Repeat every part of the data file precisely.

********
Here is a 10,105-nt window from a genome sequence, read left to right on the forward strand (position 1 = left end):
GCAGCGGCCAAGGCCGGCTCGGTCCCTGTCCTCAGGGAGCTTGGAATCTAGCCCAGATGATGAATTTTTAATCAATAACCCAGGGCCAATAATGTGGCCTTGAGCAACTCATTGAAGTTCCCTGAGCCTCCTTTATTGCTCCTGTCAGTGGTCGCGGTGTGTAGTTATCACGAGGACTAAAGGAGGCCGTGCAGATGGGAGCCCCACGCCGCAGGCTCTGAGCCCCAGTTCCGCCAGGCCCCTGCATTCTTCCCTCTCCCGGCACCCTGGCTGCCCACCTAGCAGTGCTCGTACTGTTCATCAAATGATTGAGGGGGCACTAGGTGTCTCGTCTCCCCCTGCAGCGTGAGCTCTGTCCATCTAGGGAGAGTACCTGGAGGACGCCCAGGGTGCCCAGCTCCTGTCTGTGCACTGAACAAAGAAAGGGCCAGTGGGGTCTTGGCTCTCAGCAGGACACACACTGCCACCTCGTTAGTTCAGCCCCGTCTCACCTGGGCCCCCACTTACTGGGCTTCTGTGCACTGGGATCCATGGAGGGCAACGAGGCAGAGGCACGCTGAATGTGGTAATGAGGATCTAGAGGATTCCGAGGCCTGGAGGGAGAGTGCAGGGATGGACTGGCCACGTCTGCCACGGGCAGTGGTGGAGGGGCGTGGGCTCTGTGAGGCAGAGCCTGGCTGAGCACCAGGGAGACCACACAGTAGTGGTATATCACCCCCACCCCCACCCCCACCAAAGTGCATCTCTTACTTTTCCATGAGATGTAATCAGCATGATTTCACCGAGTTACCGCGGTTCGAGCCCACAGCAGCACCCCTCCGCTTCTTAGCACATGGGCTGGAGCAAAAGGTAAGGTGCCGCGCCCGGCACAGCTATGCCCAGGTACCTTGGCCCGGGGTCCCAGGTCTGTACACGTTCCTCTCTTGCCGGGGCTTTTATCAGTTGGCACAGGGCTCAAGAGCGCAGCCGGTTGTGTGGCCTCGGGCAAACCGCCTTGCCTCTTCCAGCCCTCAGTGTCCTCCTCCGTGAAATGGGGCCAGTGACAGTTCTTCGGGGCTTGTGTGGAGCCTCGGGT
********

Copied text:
Here is a 10,105-nt window from a genome sequence, read left to right on the forward strand (position 1 = left end):
GCAGCGGCCAAGGCCGGCTCGGTCCCTGTCCTCAGGGAGCTTGGAATCTAGCCCAGATGATGAATTTTTAATCAATAACCCAGGGCCAATAATGTGGCCTTGAGCAACTCATTGAAGTTCCCTGAGCCTCCTTTATTGCTCCTGTCAGTGGTCGCGGTGTGTAGTTATCACGAGGACTAAAGGAGGCCGTGCAGATGGGAGCCCCACGCCGCAGGCTCTGAGCCCCAGTTCCGCCAGGCCCCTGCATTCTTCCCTCTCCCGGCACCCTGGCTGCCCACCTAGCAGTGCTCGTACTGTTCATCAAATGATTGAGGGGGCACTAGGTGTCTCGTCTCCCCCTGCAGCGTGAGCTCTGTCCATCTAGGGAGAGTACCTGGAGGACGCCCAGGGTGCCCAGCTCCTGTCTGTGCACTGAACAAAGAAAGGGCCAGTGGGGTCTTGGCTCTCAGCAGGACACACACTGCCACCTCGTTAGTTCAGCCCCGTCTCACCTGGGCCCCCACTTACTGGGCTTCTGTGCACTGGGATCCATGGAGGGCAACGAGGCAGAGGCACGCTGAATGTGGTAATGAGGATCTAGAGGATTCCGAGGCCTGGAGGGAGAGTGCAGGGATGGACTGGCCACGTCTGCCACGGGCAGTGGTGGAGGGGCGTGGGCTCTGTGAGGCAGAGCCTGGCTGAGCACCAGGGAGACCACACAGTAGTGGTATATCACCCCCACCCCCACCCCCACCAAAGTGCATCTCTTACTTTTCCATGAGATGTAATCAGCATGATTTCACCGAGTTACCGCGGTTCGAGCCCACAGCAGCACCCCTCCGCTTCTTAGCACATGGGCTGGAGCAAAAGGTAAGGTGCCGCGCCCGGCACAGCTATGCCCAGGTACCTTGGCCCGGGGTCCCAGGTCTGTACACGTTCCTCTCTTGCCGGGGCTTTTATCAGTTGGCACAGGGCTCAAGAGCGCAGCCGGTTGTGTGGCCTCGGGCAAACCGCCTTGCCTCTTCCAGCCCTCAGTGTCCTCCTCCGTGAAATGGGGCCAGTGACAGTTCTTCGGGGCTTGTGTGGAGCCTCGGGT